Sunday 20 June 2021

Sharks and Costa Rica

Image Avi Klapfer
Image Avi Klapfer

(QCOSTARICA TRAVEL Via National Geographic) Sharks are an essential part of the oceans. Their presence is an indicator of the good health of an ecosystem; their absence is representative of an overfished and out of balance marine environment.

Even though sharks have been traditionally vilified in movies and general media, the public is nowadays more aware of their value to sustain life in the oceans and is more proactive in asking governments for their protection.

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Costa Rica has recently promoted several initiatives oriented towards managing sharks responsibly. In 2013, the government passed a decree banning shark finning and emphasizing existing restrictions. Also in 2013, the government joined efforts with Brazil and Honduras and spearheaded the advocacy for the inclusion of hammerhead sharks in Appendix II of the Convention on International Trade in Endangered Species of Wild Fauna and Flora (CITES).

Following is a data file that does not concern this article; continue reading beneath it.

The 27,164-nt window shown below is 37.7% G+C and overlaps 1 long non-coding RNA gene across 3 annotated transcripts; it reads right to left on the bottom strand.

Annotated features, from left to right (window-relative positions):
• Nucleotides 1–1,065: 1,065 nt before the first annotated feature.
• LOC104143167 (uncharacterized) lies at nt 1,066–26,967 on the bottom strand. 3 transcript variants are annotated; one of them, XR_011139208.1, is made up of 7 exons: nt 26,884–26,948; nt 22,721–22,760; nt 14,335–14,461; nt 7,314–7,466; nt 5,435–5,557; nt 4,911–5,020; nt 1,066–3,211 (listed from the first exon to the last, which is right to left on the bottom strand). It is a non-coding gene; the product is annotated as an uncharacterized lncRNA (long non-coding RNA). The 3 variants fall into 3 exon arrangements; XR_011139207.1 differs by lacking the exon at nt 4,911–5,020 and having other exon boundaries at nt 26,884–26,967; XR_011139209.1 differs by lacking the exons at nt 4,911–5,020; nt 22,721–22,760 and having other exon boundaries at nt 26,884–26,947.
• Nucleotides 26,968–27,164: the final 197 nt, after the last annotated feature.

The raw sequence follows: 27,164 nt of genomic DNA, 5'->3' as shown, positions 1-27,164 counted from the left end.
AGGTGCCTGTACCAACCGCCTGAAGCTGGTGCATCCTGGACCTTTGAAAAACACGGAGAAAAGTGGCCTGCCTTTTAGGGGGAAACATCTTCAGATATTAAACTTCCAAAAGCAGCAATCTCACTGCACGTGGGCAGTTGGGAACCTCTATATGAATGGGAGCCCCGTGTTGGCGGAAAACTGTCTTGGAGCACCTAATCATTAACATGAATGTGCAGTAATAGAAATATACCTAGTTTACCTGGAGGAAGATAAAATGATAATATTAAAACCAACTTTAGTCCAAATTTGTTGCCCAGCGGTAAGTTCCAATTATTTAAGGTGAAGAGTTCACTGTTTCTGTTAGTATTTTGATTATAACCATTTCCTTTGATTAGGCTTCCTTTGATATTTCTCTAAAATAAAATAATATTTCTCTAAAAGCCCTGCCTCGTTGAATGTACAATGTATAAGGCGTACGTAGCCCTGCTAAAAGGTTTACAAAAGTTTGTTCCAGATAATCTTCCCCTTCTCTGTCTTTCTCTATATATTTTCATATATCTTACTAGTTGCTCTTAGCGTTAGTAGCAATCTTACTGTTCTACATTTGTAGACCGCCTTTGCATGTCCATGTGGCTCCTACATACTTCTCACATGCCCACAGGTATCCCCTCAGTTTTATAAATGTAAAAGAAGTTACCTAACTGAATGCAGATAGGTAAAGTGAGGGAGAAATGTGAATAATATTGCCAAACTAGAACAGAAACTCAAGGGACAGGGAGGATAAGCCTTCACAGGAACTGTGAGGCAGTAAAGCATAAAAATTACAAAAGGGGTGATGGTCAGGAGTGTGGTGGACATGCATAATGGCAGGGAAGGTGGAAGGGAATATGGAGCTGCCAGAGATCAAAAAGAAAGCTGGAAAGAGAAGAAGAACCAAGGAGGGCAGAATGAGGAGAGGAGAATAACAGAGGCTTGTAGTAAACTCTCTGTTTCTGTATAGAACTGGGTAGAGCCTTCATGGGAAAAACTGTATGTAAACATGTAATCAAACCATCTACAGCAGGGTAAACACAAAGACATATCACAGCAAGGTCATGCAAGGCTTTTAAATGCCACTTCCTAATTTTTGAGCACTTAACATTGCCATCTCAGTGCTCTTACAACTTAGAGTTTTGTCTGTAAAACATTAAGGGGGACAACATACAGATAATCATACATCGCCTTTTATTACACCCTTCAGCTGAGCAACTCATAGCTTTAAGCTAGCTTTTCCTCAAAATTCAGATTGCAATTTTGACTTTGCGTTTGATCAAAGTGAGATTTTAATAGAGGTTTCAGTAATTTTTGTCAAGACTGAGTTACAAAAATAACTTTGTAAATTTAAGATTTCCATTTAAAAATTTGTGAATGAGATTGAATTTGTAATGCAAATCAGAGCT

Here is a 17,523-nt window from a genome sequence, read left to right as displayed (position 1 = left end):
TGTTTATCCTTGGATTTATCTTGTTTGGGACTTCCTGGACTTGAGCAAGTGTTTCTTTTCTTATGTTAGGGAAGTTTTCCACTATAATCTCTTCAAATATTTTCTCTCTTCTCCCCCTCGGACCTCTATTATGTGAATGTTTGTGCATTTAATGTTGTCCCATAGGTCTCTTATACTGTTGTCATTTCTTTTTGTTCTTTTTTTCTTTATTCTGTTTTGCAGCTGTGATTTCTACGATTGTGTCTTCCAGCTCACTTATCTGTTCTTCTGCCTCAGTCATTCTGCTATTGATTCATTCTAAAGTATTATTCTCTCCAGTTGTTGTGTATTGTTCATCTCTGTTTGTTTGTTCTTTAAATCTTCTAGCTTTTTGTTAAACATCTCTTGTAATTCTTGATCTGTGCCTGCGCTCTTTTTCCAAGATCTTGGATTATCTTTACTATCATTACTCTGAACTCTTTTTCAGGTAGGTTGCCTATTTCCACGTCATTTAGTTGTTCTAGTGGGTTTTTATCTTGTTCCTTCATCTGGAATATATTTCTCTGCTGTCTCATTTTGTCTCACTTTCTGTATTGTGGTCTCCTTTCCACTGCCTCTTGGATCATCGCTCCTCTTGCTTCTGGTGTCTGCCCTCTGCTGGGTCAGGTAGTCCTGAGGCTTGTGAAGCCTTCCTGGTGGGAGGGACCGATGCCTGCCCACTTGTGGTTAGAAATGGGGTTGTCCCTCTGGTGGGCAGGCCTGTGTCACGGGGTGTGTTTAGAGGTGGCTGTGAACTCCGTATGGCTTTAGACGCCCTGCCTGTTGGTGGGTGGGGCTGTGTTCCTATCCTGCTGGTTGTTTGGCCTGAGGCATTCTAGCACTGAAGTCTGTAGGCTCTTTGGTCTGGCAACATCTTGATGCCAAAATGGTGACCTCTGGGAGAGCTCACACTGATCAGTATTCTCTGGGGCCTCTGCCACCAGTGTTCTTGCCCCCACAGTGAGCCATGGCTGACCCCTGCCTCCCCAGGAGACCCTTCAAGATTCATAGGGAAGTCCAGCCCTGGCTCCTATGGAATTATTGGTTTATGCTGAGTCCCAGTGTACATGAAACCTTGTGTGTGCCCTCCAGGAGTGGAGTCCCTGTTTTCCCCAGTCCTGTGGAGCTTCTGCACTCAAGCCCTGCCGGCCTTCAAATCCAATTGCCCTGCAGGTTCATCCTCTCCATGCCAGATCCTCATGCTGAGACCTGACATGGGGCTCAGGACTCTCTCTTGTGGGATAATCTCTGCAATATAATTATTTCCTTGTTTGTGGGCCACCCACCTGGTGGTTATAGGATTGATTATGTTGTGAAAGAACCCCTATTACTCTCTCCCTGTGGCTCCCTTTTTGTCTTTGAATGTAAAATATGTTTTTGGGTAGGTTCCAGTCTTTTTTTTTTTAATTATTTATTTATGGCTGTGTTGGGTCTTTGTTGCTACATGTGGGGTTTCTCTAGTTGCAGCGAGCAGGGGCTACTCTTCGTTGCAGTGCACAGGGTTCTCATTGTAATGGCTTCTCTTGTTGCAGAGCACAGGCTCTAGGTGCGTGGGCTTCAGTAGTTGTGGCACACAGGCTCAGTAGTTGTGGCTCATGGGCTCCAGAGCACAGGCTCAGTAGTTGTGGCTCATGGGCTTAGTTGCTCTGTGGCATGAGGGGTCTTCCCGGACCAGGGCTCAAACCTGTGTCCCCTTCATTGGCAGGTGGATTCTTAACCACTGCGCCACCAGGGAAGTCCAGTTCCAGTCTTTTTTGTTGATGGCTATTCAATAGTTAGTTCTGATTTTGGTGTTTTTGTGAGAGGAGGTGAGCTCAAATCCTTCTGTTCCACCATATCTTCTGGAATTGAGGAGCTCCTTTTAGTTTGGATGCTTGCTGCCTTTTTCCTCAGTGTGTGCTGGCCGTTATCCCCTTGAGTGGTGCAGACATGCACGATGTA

In 2014, the government joined efforts with Ecuador and led the advocacy for the inclusion of hammerhead sharks in Appendix II of the Convention on the Conservation of Migratory Species of Wild Animals.

Recently however, the Ministry of the Environment’s decision to allow the exportation of hammerhead shark fins caused a flurry of opposition in Costa Rica. Once a species has received protection in Appendix II of CITES, any government wishing to export the said species must produce a non-detriment finding. This is an analysis of the vulnerability of the species in the country and whether allowing the exportation will be prejudicial.

In Costa Rica, the Representative Council of Scientific Authorities (CRAC-CITES in Spanish) is responsible for these non-detrimental finding evaluations. In December 2014, CRAC-CITES approved an initial request to export 411 kilograms of hammerhead fins. One of the main arguments to allow this exportation came from the National Fisheries Authority (INCOPESCA), which stated that only few hammerheads had been landed in recent years. In January 2015, based on additional information and counseling, CRAC-CITES rejected a second request for the export of 239 kilograms of hammerhead fins; however the decision was overruled by the Ministry of the Environment, which claimed “social interest.”

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Hammerhead shark in Costa Rica © Avi Klapfer
Hammerhead shark in Costa Rica © Avi Klapfer